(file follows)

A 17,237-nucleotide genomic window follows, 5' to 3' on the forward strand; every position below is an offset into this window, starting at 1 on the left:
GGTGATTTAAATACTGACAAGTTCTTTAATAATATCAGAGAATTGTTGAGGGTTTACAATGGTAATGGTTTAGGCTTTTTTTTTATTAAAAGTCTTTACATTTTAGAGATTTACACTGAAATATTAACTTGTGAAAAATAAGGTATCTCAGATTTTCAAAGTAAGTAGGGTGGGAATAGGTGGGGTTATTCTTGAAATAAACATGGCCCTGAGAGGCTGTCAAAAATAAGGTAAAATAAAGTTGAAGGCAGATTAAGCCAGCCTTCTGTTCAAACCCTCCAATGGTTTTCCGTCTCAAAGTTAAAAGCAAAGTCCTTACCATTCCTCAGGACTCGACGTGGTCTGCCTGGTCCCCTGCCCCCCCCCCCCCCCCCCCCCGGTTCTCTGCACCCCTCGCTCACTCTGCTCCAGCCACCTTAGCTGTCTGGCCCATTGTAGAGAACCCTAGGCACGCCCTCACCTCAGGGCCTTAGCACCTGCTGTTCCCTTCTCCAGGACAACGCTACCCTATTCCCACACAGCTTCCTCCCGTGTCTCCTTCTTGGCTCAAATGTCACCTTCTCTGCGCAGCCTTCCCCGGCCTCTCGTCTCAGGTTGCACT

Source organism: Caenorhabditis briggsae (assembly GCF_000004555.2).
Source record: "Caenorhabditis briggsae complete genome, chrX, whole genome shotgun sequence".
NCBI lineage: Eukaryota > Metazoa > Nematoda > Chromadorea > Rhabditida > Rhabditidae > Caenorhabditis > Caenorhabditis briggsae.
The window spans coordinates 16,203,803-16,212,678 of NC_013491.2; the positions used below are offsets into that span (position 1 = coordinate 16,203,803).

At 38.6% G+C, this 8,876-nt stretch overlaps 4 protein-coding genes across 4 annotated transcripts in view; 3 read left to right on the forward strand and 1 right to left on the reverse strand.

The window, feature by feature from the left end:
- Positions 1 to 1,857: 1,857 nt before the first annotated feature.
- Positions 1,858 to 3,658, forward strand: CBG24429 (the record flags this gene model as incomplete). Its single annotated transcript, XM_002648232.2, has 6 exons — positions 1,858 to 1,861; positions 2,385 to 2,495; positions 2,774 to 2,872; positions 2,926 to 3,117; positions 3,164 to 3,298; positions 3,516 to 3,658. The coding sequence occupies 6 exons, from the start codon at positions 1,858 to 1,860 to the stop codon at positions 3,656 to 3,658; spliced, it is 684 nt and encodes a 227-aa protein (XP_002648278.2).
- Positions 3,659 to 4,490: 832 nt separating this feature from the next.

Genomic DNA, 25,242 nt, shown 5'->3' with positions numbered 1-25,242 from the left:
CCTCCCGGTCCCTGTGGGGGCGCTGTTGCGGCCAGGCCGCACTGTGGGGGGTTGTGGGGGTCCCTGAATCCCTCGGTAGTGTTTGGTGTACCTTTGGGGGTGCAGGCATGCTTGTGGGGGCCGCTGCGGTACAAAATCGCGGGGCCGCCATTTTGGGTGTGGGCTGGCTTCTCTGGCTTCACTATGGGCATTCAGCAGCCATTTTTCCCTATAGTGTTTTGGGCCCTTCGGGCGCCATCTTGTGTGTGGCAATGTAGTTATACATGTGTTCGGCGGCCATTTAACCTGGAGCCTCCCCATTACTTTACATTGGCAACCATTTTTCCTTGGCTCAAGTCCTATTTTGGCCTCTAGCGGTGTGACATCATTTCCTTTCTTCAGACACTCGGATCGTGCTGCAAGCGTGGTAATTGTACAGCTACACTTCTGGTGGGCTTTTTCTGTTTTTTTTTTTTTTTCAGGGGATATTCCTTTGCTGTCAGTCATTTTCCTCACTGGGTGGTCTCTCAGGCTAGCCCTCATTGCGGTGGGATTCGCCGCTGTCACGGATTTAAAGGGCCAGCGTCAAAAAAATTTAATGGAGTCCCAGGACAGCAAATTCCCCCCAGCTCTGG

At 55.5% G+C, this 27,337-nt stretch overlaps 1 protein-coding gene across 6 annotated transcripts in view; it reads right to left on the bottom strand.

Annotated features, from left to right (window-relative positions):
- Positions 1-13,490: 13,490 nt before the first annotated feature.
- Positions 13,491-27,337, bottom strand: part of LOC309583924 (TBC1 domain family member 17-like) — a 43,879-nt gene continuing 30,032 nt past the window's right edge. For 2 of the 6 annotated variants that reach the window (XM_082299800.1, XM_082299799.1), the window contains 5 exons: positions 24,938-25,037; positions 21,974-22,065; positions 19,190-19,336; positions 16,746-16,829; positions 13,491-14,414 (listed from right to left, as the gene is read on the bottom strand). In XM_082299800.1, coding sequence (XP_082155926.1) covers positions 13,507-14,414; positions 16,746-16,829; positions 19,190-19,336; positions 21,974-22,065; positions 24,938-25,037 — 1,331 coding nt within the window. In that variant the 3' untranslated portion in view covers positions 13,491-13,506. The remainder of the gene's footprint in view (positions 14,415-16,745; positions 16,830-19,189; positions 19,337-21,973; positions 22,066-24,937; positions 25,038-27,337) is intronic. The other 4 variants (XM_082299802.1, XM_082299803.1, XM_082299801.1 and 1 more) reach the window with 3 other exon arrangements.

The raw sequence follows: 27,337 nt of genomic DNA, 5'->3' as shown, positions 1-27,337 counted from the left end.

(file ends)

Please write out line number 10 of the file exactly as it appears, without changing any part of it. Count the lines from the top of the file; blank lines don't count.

- Positions 1,858 to 3,658, forward strand: CBG24429 (the record flags this gene model as incomplete). Its single annotated transcript, XM_002648232.2, has 6 exons — positions 1,858 to 1,861; positions 2,385 to 2,495; positions 2,774 to 2,872; positions 2,926 to 3,117; positions 3,164 to 3,298; positions 3,516 to 3,658. The coding sequence occupies 6 exons, from the start codon at positions 1,858 to 1,860 to the stop codon at positions 3,656 to 3,658; spliced, it is 684 nt and encodes a 227-aa protein (XP_002648278.2).